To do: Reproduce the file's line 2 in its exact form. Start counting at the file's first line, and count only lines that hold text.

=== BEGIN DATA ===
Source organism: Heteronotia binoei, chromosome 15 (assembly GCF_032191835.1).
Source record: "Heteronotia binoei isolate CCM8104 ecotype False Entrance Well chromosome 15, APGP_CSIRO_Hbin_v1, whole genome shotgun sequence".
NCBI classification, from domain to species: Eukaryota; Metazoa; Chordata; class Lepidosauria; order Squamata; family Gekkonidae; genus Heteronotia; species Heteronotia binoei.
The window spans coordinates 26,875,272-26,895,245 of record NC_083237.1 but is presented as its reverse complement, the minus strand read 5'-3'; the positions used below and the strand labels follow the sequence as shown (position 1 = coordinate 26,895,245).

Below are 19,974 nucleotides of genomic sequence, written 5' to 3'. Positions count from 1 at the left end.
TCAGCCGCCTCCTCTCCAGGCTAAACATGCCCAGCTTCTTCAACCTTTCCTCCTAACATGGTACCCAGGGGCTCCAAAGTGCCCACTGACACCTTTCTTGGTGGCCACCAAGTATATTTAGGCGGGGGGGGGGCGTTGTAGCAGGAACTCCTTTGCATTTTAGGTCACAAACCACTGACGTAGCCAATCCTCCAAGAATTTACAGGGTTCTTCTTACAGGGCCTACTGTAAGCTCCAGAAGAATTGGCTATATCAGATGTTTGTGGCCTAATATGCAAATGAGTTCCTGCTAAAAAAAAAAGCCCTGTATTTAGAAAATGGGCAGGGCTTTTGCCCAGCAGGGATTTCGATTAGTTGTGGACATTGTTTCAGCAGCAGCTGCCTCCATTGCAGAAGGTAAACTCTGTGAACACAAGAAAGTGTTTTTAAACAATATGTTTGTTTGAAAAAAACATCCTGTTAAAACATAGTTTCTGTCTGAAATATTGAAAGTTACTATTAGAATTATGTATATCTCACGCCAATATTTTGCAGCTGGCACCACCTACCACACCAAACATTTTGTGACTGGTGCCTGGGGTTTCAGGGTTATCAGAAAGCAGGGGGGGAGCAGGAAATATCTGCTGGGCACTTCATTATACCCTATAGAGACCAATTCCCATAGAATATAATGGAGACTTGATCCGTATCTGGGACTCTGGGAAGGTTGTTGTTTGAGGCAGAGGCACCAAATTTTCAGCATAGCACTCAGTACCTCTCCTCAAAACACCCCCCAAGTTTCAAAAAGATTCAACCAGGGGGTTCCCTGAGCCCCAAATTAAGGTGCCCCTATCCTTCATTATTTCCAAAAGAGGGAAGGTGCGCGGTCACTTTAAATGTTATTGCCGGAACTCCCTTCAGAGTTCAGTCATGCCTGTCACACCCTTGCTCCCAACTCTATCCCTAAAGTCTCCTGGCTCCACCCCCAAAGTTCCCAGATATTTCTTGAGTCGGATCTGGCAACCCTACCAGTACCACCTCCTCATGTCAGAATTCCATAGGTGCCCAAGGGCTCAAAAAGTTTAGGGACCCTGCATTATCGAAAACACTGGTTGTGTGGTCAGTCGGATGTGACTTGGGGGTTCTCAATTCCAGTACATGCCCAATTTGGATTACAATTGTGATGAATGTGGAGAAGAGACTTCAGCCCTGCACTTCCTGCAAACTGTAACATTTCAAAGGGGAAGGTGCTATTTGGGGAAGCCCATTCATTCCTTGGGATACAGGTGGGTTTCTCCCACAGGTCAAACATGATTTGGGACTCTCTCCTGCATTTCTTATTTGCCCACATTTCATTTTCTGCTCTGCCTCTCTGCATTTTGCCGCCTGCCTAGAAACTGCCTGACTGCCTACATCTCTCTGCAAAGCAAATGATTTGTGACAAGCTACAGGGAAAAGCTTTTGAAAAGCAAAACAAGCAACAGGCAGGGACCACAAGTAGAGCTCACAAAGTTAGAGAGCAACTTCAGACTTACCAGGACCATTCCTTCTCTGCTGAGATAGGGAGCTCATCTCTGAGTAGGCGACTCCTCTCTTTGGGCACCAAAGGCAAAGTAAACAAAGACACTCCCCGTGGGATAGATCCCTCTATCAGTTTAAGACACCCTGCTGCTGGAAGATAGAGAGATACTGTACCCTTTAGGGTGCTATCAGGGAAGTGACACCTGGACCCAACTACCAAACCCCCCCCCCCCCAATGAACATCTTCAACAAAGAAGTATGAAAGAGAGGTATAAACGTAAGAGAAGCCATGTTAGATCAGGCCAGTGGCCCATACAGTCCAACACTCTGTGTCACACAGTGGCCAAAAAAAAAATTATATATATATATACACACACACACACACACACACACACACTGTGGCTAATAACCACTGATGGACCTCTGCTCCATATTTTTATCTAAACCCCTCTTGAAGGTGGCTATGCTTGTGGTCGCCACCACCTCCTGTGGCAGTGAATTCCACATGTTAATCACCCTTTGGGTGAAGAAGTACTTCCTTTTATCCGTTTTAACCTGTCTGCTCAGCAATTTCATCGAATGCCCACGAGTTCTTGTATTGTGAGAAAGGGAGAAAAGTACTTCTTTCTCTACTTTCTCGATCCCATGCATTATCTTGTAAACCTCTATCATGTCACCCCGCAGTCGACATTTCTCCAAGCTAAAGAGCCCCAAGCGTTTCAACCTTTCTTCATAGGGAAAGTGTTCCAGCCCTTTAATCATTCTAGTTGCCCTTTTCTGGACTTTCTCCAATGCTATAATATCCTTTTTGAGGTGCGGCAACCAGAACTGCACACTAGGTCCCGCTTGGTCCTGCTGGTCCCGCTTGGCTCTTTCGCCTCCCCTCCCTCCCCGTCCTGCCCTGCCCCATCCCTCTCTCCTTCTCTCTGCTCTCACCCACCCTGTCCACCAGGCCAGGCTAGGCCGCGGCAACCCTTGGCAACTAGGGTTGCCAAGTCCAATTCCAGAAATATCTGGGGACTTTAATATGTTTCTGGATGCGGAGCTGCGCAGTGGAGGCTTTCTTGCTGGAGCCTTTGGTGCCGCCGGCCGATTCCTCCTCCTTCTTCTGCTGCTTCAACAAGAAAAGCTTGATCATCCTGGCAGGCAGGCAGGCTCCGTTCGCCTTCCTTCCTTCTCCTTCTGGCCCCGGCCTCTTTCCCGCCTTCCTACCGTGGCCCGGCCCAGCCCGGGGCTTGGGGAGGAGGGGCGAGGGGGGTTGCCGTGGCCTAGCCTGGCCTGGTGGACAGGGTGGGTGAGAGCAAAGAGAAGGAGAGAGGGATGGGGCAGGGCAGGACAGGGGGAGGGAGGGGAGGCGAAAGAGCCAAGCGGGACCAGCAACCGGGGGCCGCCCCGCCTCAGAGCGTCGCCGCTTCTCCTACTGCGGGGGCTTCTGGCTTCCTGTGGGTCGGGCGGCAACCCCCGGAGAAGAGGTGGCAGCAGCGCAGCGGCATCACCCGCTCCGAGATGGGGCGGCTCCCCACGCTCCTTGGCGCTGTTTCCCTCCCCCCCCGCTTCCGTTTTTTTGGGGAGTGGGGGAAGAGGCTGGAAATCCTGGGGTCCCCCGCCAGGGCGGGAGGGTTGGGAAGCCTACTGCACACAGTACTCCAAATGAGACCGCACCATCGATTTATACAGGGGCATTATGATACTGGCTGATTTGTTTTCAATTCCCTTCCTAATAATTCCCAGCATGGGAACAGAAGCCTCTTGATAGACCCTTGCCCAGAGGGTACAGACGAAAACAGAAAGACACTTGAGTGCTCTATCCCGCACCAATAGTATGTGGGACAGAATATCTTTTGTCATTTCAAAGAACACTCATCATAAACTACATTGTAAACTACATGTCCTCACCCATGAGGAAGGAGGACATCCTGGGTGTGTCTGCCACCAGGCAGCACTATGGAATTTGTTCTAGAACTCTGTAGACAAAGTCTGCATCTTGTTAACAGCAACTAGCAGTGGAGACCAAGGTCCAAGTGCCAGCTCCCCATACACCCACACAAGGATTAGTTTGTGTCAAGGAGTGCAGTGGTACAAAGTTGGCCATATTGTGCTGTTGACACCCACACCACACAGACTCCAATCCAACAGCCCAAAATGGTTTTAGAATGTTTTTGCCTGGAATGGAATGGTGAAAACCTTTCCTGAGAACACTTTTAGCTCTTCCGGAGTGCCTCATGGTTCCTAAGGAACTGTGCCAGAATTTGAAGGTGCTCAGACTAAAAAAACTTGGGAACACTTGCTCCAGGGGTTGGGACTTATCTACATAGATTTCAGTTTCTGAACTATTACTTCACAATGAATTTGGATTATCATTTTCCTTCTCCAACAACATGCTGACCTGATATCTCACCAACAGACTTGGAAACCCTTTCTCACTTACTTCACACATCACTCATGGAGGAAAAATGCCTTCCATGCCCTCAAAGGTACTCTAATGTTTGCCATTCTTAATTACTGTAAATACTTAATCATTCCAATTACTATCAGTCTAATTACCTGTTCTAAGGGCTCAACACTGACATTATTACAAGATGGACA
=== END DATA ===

Source record: "Heteronotia binoei isolate CCM8104 ecotype False Entrance Well chromosome 15, APGP_CSIRO_Hbin_v1, whole genome shotgun sequence".